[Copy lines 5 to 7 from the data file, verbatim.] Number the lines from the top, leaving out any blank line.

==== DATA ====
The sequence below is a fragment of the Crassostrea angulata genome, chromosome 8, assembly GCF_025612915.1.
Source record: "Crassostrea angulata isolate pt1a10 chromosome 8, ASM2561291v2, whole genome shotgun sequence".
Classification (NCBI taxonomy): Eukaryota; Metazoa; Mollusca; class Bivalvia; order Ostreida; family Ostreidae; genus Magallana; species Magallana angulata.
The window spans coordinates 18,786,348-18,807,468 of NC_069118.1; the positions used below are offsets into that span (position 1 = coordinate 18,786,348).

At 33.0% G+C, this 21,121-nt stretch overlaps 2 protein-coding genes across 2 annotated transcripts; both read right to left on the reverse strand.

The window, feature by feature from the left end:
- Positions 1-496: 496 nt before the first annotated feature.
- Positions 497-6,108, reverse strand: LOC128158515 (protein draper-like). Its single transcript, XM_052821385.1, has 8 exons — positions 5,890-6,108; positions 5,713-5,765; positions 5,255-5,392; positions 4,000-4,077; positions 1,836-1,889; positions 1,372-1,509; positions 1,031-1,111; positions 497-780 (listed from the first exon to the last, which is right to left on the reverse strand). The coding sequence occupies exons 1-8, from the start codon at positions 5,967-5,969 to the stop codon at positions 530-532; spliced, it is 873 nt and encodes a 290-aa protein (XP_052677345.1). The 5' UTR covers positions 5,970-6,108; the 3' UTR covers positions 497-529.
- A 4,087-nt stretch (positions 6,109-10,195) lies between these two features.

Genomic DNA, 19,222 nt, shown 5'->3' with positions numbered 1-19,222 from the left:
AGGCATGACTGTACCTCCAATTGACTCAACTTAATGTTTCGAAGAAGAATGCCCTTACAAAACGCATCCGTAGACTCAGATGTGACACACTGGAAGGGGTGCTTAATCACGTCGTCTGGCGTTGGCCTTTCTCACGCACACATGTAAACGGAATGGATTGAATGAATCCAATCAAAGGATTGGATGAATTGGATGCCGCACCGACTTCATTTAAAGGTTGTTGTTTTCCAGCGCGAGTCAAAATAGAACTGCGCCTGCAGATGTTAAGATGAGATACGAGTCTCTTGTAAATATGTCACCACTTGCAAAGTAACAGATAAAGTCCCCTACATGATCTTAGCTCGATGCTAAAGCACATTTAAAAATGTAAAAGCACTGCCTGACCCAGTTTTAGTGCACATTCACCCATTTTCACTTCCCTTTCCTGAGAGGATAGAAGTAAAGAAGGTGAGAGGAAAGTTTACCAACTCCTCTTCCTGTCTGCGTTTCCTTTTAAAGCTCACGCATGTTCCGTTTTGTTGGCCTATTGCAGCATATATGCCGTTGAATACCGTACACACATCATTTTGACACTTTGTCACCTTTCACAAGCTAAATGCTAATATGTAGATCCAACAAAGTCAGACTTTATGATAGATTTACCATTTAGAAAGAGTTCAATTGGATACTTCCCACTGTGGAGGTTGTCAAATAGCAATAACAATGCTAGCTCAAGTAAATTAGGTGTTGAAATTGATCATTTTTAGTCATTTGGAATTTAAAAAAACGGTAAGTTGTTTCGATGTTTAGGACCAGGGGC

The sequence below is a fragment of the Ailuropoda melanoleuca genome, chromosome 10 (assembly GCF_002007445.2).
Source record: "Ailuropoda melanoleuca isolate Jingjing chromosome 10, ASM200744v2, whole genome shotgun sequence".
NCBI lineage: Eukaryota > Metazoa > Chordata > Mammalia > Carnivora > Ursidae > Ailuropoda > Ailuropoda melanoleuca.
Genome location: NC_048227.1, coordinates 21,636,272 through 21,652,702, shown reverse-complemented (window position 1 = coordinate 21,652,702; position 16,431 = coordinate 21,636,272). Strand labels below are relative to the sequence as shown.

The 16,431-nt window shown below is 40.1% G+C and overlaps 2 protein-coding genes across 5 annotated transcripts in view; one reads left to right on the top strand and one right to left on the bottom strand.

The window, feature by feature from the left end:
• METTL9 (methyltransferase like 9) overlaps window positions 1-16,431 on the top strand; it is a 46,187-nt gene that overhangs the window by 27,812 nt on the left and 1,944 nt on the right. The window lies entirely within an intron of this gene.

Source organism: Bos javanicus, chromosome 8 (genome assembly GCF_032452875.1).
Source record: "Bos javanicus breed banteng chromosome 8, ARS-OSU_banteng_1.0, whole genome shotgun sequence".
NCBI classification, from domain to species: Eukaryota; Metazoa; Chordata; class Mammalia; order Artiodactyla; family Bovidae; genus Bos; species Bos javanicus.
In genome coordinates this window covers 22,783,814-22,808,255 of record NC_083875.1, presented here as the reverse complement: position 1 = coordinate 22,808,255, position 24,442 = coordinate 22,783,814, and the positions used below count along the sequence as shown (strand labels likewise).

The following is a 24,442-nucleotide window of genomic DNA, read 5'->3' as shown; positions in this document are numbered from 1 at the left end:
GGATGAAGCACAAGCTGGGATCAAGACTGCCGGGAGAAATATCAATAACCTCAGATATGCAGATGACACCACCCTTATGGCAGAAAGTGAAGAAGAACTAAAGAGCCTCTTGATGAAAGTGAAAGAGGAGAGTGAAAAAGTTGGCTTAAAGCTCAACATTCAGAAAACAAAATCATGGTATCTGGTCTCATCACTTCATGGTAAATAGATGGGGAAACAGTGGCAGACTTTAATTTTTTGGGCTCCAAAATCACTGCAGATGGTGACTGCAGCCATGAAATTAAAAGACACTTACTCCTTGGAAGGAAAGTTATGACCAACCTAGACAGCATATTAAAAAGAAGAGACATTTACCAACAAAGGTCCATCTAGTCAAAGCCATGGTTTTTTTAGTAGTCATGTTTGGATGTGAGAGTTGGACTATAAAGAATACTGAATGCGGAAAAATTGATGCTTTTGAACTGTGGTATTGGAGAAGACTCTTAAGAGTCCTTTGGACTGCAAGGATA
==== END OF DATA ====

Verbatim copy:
At 33.0% G+C, this 21,121-nt stretch overlaps 2 protein-coding genes across 2 annotated transcripts; both read right to left on the reverse strand.

The window, feature by feature from the left end:
- Positions 1-496: 496 nt before the first annotated feature.